Although the Cairngorms National Park might be better known for its population of charismatic fauna — such as red squirrels, Scottish wildcats, and golden eagles — its insect population often goes overlooked; yet it can be just as fascinating, and equally important to the area’s biodiversity and ecosystem.
Understanding this, a new three-year conservation project has begun in the Cairngorms National Park.
The initiative — a partnership between RSPB Scotland, Cairngorms National Park Authority, Buglife, Butterly Conservation, and Scottish Natural Heritage, and funded by the European Agricultural Fund for Rural Development — will survey, study, and better understand some of Scotland’s rarest insects.
The elusive Kentish glory moth is one of the insects to be studied, along with the guest ant, dark bordered beauty moth, small scabious mining bee, northern silver-stiletto fly, and pine hoverfly.
The Kentish glory, in contradiction to its name, is no longer found in Kent, and is instead now only found in the north east of Scotland. This rare and elusive moth has been notoriously difficult for conservationists to identify, due to its fast flight and short flight season.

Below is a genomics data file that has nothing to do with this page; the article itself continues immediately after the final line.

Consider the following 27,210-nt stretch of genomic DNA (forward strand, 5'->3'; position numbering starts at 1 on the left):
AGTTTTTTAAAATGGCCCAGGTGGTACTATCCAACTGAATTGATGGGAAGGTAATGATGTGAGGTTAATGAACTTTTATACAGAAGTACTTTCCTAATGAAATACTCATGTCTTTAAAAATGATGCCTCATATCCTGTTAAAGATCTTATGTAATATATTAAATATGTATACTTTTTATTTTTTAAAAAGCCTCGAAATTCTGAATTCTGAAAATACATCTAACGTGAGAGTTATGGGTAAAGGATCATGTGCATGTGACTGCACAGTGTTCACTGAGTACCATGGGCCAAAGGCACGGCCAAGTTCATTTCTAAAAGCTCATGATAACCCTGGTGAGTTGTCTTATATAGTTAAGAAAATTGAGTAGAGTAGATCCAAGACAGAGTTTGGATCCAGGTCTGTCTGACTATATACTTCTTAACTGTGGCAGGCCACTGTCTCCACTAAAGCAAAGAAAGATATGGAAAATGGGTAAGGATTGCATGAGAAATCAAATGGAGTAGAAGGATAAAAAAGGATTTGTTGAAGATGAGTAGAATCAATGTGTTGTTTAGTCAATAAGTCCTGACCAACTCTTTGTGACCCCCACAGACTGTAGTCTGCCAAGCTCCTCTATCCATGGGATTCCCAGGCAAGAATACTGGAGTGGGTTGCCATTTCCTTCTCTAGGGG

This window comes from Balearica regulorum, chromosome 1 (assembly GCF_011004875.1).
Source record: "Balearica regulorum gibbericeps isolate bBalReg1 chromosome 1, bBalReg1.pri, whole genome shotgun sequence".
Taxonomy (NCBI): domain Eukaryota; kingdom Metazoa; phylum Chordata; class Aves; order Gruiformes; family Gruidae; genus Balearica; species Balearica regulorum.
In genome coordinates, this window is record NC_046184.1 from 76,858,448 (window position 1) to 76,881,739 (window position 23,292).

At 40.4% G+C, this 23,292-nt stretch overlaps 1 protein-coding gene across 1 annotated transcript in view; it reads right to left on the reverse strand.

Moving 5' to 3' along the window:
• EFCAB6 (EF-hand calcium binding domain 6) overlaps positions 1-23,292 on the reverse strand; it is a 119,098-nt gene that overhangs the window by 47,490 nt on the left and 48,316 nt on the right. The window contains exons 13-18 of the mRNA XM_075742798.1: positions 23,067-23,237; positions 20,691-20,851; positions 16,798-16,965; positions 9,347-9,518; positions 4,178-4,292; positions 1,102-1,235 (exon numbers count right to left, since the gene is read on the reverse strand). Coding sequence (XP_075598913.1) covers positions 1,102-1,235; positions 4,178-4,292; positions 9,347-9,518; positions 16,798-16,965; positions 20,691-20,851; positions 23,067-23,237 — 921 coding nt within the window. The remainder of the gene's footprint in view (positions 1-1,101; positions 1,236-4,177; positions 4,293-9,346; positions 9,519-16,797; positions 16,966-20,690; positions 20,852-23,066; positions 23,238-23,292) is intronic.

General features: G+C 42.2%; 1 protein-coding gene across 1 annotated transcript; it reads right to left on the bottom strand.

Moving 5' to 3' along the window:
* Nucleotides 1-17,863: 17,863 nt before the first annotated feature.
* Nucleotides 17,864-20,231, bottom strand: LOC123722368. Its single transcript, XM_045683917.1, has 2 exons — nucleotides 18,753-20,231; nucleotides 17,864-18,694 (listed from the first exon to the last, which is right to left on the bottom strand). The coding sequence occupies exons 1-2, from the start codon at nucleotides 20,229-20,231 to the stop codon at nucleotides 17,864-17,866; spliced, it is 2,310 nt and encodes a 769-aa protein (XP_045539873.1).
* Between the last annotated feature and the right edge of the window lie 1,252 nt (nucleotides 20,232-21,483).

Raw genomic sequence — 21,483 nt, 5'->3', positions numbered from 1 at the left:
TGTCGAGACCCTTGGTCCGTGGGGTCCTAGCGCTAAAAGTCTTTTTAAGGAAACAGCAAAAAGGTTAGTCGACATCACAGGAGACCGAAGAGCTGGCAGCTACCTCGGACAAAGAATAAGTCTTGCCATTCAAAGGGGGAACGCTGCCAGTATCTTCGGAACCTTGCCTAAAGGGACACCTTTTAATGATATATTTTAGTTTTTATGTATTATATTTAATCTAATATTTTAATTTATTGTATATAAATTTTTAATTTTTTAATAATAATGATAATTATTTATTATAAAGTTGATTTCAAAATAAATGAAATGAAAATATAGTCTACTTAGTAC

Kentish Glory larvae. © Mark Parsons
The moth only flies from late April to mid-May in areas of young birch, in search of females, which advertise themselves to passing males by releasing pheromones, which can attract males from 1km away.
In order to provide themselves with an opportunity to identify the moths, researchers from the new three-year conservation project have come up with an inspired solution — to lure males in with pheromones.
A partnership between Butterfly Conservation Scotland and Canterbury University has artificially created pheromones to mimic a female Kentish glory to attract males. The pheromone will be placed on pieces of rubber which will then be placed on trees in the National Park.
Results have so far been positive, as Gabrielle Finn, Projects Officer for the Rare Invertebrates in the Cairngorms Project explains: “Early trials seem positive and areas where moths have not been seen for over a decade are beginning to turn up results.
“It is hoped with further use of this technique we will be able to better understand the distribution of the moth across Scotland and crucially work to provide the young birch habitat they require to ensure that populations do not become isolated.”